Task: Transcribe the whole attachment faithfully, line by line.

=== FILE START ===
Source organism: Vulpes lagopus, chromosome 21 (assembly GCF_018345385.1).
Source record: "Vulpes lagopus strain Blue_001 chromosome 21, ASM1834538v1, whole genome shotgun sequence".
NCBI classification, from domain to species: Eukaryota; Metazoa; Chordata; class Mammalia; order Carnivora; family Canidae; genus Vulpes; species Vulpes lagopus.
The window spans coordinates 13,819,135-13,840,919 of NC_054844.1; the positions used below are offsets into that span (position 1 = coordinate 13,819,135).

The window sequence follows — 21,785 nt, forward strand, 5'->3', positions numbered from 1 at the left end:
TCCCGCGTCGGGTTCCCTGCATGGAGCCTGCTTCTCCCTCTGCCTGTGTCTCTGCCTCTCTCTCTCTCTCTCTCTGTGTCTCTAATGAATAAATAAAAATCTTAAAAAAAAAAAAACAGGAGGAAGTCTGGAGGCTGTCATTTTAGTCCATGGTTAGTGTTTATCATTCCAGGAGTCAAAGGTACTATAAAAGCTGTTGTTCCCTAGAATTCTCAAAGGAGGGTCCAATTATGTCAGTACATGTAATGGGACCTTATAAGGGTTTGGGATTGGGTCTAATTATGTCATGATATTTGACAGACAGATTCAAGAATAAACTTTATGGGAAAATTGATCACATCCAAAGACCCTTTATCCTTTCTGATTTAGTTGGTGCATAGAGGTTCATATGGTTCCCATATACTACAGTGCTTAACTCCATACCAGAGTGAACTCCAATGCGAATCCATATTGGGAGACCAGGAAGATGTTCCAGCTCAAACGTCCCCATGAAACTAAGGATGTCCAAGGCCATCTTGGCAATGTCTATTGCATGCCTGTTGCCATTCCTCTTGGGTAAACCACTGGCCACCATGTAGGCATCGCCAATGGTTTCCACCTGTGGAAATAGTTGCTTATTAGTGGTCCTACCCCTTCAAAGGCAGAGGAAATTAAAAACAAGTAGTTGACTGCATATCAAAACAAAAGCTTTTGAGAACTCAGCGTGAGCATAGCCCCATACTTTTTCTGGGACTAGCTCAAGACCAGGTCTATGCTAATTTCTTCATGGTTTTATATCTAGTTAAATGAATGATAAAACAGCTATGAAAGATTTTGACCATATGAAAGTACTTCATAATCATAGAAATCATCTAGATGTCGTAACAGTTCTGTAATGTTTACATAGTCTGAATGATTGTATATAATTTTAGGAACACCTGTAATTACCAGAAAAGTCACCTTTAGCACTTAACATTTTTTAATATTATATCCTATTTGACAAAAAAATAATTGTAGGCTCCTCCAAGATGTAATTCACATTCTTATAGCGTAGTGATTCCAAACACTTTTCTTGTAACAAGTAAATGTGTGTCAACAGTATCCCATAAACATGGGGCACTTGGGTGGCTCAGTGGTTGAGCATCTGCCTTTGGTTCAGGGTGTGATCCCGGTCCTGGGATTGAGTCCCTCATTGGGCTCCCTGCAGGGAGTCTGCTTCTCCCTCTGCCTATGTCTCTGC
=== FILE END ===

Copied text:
Source organism: Vulpes lagopus, chromosome 21 (assembly GCF_018345385.1).
Source record: "Vulpes lagopus strain Blue_001 chromosome 21, ASM1834538v1, whole genome shotgun sequence".
NCBI classification, from domain to species: Eukaryota; Metazoa; Chordata; class Mammalia; order Carnivora; family Canidae; genus Vulpes; species Vulpes lagopus.
The window spans coordinates 13,819,135-13,840,919 of NC_054844.1; the positions used below are offsets into that span (position 1 = coordinate 13,819,135).

The window sequence follows — 21,785 nt, forward strand, 5'->3', positions numbered from 1 at the left end:
TCCCGCGTCGGGTTCCCTGCATGGAGCCTGCTTCTCCCTCTGCCTGTGTCTCTGCCTCTCTCTCTCTCTCTCTCTGTGTCTCTAATGAATAAATAAAAATCTTAAAAAAAAAAAAACAGGAGGAAGTCTGGAGGCTGTCATTTTAGTCCATGGTTAGTGTTTATCATTCCAGGAGTCAAAGGTACTATAAAAGCTGTTGTTCCCTAGAATTCTCAAAGGAGGGTCCAATTATGTCAGTACATGTAATGGGACCTTATAAGGGTTTGGGATTGGGTCTAATTATGTCATGATATTTGACAGACAGATTCAAGAATAAACTTTATGGGAAAATTGATCACATCCAAAGACCCTTTATCCTTTCTGATTTAGTTGGTGCATAGAGGTTCATATGGTTCCCATATACTACAGTGCTTAACTCCATACCAGAGTGAACTCCAATGCGAATCCATATTGGGAGACCAGGAAGATGTTCCAGCTCAAACGTCCCCATGAAACTAAGGATGTCCAAGGCCATCTTGGCAATGTCTATTGCATGCCTGTTGCCATTCCTCTTGGGTAAACCACTGGCCACCATGTAGGCATCGCCAATGGTTTCCACCTGTGGAAATAGTTGCTTATTAGTGGTCCTACCCCTTCAAAGGCAGAGGAAATTAAAAACAAGTAGTTGACTGCATATCAAAACAAAAGCTTTTGAGAACTCAGCGTGAGCATAGCCCCATACTTTTTCTGGGACTAGCTCAAGACCAGGTCTATGCTAATTTCTTCATGGTTTTATATCTAGTTAAATGAATGATAAAACAGCTATGAAAGATTTTGACCATATGAAAGTACTTCATAATCATAGAAATCATCTAGATGTCGTAACAGTTCTGTAATGTTTACATAGTCTGAATGATTGTATATAATTTTAGGAACACCTGTAATTACCAGAAAAGTCACCTTTAGCACTTAACATTTTTTAATATTATATCCTATTTGACAAAAAAATAATTGTAGGCTCCTCCAAGATGTAATTCACATTCTTATAGCGTAGTGATTCCAAACACTTTTCTTGTAACAAGTAAATGTGTGTCAACAGTATCCCATAAACATGGGGCACTTGGGTGGCTCAGTGGTTGAGCATCTGCCTTTGGTTCAGGGTGTGATCCCGGTCCTGGGATTGAGTCCCTCATTGGGCTCCCTGCAGGGAGTCTGCTTCTCCCTCTGCCTATGTCTCTGC